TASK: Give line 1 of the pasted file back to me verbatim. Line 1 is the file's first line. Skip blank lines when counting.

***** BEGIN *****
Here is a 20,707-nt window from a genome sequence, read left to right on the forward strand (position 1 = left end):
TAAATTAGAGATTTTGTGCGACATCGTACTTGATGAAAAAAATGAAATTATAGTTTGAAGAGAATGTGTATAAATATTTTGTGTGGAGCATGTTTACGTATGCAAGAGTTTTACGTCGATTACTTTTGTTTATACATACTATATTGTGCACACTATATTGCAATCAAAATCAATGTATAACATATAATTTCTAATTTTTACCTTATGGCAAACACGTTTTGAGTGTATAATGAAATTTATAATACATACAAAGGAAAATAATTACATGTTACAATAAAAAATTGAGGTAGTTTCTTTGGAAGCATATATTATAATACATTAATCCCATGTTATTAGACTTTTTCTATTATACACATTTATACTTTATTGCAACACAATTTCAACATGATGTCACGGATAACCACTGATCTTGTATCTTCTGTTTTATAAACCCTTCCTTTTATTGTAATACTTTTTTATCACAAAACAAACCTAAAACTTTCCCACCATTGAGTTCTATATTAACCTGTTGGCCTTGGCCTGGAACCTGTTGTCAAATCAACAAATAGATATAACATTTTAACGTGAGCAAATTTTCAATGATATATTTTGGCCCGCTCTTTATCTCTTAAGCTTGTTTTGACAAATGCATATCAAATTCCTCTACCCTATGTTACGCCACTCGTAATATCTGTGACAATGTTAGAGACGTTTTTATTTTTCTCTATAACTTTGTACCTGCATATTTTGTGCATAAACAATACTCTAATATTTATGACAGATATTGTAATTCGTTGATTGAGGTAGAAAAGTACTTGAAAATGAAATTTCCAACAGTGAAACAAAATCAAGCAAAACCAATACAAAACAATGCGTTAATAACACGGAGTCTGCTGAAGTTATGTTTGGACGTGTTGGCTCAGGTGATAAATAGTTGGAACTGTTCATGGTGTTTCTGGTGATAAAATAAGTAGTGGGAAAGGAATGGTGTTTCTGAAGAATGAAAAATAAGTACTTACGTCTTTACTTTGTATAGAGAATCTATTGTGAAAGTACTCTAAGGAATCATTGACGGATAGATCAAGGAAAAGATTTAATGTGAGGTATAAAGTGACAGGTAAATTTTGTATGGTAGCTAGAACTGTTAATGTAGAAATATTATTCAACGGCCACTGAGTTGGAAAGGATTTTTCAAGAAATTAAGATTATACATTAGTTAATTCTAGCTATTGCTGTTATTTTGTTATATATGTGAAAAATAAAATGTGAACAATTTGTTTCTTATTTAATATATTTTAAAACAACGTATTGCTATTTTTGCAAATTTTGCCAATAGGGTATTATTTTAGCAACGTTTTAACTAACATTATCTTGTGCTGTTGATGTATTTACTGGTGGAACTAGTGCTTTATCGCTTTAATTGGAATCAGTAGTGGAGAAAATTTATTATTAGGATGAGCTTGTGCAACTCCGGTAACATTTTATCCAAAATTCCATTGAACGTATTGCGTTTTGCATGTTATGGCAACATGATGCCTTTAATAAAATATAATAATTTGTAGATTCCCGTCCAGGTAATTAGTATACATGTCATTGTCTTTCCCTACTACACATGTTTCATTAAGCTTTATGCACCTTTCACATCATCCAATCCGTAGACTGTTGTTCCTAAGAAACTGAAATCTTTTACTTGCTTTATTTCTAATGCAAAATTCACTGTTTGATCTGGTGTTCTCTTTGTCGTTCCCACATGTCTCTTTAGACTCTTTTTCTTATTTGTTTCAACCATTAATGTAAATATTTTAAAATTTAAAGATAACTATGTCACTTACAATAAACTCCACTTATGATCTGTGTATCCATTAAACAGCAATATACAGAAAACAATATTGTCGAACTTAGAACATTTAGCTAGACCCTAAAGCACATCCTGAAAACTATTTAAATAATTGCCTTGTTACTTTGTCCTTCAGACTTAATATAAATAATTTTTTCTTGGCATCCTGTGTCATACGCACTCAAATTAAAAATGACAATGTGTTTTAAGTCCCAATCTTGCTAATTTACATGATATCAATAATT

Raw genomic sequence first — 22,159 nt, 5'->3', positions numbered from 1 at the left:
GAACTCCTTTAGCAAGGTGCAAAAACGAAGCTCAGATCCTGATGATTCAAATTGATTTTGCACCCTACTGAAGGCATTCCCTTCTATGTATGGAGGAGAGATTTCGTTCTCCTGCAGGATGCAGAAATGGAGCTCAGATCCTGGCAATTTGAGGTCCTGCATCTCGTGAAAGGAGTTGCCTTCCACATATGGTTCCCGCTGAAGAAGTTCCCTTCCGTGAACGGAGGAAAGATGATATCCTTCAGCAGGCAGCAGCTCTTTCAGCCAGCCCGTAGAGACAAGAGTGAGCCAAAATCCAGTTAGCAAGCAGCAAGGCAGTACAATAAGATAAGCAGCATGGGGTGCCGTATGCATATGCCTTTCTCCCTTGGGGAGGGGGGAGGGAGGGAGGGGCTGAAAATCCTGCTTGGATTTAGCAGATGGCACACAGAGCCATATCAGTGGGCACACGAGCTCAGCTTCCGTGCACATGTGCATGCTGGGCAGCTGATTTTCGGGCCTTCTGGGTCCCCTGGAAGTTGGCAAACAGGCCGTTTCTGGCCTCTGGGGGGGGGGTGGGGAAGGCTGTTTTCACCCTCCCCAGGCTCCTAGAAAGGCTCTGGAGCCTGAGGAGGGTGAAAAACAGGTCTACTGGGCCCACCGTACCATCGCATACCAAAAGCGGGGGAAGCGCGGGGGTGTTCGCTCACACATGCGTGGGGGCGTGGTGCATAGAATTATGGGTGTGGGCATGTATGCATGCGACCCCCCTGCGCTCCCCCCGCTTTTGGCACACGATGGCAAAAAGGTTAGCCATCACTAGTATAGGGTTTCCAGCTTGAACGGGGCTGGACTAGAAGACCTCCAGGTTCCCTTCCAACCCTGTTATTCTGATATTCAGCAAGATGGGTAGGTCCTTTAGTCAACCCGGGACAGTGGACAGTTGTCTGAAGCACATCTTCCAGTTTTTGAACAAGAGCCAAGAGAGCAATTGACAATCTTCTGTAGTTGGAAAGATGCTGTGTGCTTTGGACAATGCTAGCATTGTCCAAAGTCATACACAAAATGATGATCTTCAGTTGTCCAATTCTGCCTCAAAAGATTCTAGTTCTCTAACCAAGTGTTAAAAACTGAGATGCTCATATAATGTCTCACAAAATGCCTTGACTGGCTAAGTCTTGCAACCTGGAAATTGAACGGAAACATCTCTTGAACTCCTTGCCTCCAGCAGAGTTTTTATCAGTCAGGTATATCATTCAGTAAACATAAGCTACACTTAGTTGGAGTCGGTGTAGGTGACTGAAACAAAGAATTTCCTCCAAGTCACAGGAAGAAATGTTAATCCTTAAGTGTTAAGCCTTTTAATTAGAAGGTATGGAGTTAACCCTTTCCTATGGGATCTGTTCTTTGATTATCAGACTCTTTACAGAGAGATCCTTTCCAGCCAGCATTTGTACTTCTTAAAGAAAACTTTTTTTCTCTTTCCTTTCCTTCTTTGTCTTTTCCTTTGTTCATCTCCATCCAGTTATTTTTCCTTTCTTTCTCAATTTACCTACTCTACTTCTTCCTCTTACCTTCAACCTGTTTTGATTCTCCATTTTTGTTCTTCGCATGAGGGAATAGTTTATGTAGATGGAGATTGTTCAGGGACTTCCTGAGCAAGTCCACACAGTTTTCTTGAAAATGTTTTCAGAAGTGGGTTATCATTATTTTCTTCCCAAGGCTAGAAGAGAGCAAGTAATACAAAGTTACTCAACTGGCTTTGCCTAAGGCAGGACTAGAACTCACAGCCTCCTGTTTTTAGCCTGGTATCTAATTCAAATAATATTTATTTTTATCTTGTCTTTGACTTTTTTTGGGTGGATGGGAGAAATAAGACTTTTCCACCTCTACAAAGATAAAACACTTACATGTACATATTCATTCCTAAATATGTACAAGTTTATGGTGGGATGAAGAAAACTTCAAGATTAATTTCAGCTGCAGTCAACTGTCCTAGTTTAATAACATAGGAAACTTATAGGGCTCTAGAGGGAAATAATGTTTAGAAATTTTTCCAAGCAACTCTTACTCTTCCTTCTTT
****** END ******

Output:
Here is a 20,707-nt window from a genome sequence, read left to right on the forward strand (position 1 = left end):